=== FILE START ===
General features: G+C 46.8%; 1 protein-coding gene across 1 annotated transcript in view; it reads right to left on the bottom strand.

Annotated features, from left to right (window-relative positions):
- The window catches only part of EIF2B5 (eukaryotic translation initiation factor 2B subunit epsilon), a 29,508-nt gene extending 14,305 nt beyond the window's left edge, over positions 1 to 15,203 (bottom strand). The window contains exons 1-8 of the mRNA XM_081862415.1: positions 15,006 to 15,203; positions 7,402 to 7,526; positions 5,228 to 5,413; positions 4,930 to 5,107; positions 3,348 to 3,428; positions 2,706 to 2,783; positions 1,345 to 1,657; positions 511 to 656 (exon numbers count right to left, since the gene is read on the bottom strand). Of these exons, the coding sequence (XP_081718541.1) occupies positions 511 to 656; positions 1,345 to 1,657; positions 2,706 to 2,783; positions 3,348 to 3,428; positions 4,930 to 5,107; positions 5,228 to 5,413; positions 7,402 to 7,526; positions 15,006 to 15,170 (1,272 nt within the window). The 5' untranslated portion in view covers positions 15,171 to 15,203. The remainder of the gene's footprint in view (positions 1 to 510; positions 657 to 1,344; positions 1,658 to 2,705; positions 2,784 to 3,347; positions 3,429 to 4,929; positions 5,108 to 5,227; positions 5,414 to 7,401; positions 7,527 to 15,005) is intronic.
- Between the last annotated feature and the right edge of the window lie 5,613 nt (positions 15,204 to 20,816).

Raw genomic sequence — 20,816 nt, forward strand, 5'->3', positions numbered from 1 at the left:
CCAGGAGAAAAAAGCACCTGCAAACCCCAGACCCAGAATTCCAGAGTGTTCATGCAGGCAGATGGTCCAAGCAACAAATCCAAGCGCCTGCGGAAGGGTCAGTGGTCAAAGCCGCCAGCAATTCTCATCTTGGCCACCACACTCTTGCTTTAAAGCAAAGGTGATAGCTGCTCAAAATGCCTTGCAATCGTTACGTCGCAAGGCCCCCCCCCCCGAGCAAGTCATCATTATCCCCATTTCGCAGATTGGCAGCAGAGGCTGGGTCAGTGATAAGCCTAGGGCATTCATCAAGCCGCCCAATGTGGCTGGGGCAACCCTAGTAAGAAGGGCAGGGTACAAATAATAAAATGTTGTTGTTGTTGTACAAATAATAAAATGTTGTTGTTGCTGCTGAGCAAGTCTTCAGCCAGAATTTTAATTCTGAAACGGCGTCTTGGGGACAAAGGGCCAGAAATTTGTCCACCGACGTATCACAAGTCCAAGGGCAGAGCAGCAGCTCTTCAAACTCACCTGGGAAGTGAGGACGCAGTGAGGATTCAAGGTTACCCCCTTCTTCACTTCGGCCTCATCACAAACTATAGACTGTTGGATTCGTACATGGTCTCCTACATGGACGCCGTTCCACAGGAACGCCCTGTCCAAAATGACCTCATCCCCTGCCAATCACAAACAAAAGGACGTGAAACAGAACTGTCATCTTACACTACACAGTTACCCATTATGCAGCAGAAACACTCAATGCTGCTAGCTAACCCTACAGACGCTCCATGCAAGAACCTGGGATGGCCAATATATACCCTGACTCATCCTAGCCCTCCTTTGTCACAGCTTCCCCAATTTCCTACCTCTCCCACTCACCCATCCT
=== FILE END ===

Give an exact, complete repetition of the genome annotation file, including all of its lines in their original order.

General features: G+C 46.8%; 1 protein-coding gene across 1 annotated transcript in view; it reads right to left on the bottom strand.

Annotated features, from left to right (window-relative positions):
- The window catches only part of EIF2B5 (eukaryotic translation initiation factor 2B subunit epsilon), a 29,508-nt gene extending 14,305 nt beyond the window's left edge, over positions 1 to 15,203 (bottom strand). The window contains exons 1-8 of the mRNA XM_081862415.1: positions 15,006 to 15,203; positions 7,402 to 7,526; positions 5,228 to 5,413; positions 4,930 to 5,107; positions 3,348 to 3,428; positions 2,706 to 2,783; positions 1,345 to 1,657; positions 511 to 656 (exon numbers count right to left, since the gene is read on the bottom strand). Of these exons, the coding sequence (XP_081718541.1) occupies positions 511 to 656; positions 1,345 to 1,657; positions 2,706 to 2,783; positions 3,348 to 3,428; positions 4,930 to 5,107; positions 5,228 to 5,413; positions 7,402 to 7,526; positions 15,006 to 15,170 (1,272 nt within the window). The 5' untranslated portion in view covers positions 15,171 to 15,203. The remainder of the gene's footprint in view (positions 1 to 510; positions 657 to 1,344; positions 1,658 to 2,705; positions 2,784 to 3,347; positions 3,429 to 4,929; positions 5,108 to 5,227; positions 5,414 to 7,401; positions 7,527 to 15,005) is intronic.
- Between the last annotated feature and the right edge of the window lie 5,613 nt (positions 15,204 to 20,816).

Raw genomic sequence — 20,816 nt, forward strand, 5'->3', positions numbered from 1 at the left:
CCAGGAGAAAAAAGCACCTGCAAACCCCAGACCCAGAATTCCAGAGTGTTCATGCAGGCAGATGGTCCAAGCAACAAATCCAAGCGCCTGCGGAAGGGTCAGTGGTCAAAGCCGCCAGCAATTCTCATCTTGGCCACCACACTCTTGCTTTAAAGCAAAGGTGATAGCTGCTCAAAATGCCTTGCAATCGTTACGTCGCAAGGCCCCCCCCCCCGAGCAAGTCATCATTATCCCCATTTCGCAGATTGGCAGCAGAGGCTGGGTCAGTGATAAGCCTAGGGCATTCATCAAGCCGCCCAATGTGGCTGGGGCAACCCTAGTAAGAAGGGCAGGGTACAAATAATAAAATGTTGTTGTTGTTGTACAAATAATAAAATGTTGTTGTTGCTGCTGAGCAAGTCTTCAGCCAGAATTTTAATTCTGAAACGGCGTCTTGGGGACAAAGGGCCAGAAATTTGTCCACCGACGTATCACAAGTCCAAGGGCAGAGCAGCAGCTCTTCAAACTCACCTGGGAAGTGAGGACGCAGTGAGGATTCAAGGTTACCCCCTTCTTCACTTCGGCCTCATCACAAACTATAGACTGTTGGATTCGTACATGGTCTCCTACATGGACGCCGTTCCACAGGAACGCCCTGTCCAAAATGACCTCATCCCCTGCCAATCACAAACAAAAGGACGTGAAACAGAACTGTCATCTTACACTACACAGTTACCCATTATGCAGCAGAAACACTCAATGCTGCTAGCTAACCCTACAGACGCTCCATGCAAGAACCTGGGATGGCCAATATATACCCTGACTCATCCTAGCCCTCCTTTGTCACAGCTTCCCCAATTTCCTACCTCTCCCACTCACCCATCCT